In the halcyon days of the 2020 Iowa Caucus, I wrote in an essay for Vice that Iowans generally practice “deep complacency in the face of the systemic issues that are devouring the state from the inside out.” The horrifying and largely avoidable escalation of the coronavirus pandemic in the state has proven this to be true in a deadly way. The unwillingness of many Iowans to take simple practical measures to wear masks in public and socially distance adequately is less an expression of their collective death drive than it is a deep commitment to the appearance of normalcy and business as usual, even if it’s against their best interest. Trump’s politicization of the dangers posed by the coronavirus and Reynolds’ unwillingness to respond with serious mitigation measures has only made it worse.

The eruption in positive coronavirus cases, the filling up of hospitals, and the ramping up of deaths seen in November is likely the beginning and there’s little help on the horizon. If President-elect Joe Biden manages to ascend to power despite Trump’s half-hearted coup — dutifully supported by Reynolds and Iowa Republicans — and installs his promised federal mask mandate, it will already likely be too late for thousands of dead Iowans and any attempts at enforcement here will probably be fought tooth and nail.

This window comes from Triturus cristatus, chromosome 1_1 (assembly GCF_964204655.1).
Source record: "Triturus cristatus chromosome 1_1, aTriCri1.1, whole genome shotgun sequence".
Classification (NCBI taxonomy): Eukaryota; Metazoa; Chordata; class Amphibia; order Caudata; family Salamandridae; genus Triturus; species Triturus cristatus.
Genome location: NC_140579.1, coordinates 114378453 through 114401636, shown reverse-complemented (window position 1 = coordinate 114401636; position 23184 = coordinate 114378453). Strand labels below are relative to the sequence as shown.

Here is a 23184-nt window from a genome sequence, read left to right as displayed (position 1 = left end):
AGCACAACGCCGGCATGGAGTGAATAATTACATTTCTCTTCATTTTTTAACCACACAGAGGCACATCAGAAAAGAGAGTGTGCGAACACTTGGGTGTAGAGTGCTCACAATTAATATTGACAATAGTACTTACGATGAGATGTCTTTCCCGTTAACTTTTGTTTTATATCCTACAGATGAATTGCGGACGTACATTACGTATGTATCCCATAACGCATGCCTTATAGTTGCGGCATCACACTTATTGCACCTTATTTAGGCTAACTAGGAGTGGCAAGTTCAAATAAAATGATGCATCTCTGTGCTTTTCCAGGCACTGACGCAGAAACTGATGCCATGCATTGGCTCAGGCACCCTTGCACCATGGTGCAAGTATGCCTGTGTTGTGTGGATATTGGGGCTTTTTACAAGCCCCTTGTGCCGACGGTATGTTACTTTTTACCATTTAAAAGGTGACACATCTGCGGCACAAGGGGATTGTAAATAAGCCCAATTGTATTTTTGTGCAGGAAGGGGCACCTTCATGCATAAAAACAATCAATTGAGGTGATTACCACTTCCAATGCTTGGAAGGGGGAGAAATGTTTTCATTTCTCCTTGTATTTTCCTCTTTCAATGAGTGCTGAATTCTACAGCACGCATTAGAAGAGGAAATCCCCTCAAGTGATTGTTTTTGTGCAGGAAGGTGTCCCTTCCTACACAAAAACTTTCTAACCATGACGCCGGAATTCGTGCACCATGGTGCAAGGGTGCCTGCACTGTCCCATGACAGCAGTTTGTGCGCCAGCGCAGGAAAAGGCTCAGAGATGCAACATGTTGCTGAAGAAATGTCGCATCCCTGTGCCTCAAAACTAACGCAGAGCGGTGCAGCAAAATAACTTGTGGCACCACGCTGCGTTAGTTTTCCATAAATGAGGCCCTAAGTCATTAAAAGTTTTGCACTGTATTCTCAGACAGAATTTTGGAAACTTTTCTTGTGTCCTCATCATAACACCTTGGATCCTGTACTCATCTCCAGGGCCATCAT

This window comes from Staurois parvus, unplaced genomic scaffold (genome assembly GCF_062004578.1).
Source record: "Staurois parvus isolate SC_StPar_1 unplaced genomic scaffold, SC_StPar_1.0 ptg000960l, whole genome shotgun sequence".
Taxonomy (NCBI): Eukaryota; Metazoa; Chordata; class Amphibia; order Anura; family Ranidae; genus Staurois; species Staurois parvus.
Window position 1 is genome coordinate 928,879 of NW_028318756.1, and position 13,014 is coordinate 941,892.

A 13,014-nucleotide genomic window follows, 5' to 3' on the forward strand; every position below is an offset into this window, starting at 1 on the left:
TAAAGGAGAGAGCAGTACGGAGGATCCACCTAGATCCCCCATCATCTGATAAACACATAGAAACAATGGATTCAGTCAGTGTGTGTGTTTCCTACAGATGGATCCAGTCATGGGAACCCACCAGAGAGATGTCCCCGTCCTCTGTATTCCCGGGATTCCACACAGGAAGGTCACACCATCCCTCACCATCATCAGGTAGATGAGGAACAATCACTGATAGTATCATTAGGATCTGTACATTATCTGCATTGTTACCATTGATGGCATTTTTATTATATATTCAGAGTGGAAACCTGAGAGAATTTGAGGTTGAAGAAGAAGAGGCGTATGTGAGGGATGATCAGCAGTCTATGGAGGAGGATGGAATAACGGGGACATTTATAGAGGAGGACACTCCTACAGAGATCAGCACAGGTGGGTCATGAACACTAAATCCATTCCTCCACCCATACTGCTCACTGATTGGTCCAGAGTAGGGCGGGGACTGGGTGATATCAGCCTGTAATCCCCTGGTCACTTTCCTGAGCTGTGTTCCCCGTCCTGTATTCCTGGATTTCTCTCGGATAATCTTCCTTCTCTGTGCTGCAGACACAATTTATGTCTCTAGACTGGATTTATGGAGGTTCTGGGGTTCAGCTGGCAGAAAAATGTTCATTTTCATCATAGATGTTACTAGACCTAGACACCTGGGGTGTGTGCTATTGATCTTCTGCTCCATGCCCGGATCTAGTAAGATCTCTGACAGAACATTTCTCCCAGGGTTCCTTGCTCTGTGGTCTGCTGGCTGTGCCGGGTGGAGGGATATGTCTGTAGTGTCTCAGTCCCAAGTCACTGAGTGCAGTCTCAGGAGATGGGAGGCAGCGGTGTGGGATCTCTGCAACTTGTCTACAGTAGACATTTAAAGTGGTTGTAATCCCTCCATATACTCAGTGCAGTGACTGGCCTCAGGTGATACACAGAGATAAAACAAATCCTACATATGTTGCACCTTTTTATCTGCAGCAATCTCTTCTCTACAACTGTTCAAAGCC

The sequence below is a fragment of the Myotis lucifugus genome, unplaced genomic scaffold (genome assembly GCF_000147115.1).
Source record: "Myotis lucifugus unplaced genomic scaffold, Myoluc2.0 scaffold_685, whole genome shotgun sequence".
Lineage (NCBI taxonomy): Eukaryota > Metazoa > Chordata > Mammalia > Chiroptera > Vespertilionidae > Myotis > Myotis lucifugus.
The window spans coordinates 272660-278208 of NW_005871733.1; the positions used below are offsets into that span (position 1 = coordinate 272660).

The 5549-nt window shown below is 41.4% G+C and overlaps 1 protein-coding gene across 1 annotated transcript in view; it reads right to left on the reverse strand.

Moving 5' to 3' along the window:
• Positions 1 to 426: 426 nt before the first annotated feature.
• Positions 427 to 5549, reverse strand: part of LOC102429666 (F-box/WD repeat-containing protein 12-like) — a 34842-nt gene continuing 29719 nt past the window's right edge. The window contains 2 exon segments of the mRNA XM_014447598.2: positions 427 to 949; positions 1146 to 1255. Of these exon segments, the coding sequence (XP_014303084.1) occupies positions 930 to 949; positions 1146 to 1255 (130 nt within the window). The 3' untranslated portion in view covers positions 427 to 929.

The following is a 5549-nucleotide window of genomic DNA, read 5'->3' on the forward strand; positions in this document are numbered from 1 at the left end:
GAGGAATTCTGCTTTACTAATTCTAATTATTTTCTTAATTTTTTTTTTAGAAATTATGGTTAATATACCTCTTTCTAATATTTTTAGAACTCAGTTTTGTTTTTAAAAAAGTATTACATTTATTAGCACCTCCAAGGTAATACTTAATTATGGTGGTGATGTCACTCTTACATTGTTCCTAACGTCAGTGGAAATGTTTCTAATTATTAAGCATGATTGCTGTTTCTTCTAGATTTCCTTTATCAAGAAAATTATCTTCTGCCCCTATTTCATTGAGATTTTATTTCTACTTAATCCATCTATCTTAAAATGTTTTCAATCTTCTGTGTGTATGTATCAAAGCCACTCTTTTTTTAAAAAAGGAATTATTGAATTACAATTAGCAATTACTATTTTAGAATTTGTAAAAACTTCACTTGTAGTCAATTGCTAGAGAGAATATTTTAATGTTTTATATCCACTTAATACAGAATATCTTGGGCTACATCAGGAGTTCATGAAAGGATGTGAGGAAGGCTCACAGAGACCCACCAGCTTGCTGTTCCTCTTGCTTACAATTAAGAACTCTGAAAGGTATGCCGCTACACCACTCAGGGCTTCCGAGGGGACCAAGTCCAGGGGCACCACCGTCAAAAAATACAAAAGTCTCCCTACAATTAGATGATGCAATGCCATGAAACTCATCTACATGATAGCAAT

What, then, could possibly be done from this far up the proverbial shit creek without a paddle? What can a political minority do in the face of the rampant sickness and death unfolding around them while the political majority has made clear their commitment to a superficial normalcy a desire to remain “open for business?”

There’s only been one example of a successful lobbying effort against the Reynolds administration. When groups like Des Moines’ Black Liberation Movement and Iowa City’s Freedom Riders took to the streets throughout the summer, Reynolds was finally prompted to repeal Branstad’s 2011 executive order barring felons from voting. Though she was clearly loath to do it and made no meaningful effort to assist in registering that demographic prior to the 2020 election, the direct action taken by these organizations, though it was met at every turn with punitive arrests and condemnation from Republicans and many Democrats alike, achieved concrete results. Any meaningful protest against Reynolds’ unwillingness to mitigate the coronavirus pandemic would likely require something similar in order to achieve anything similar.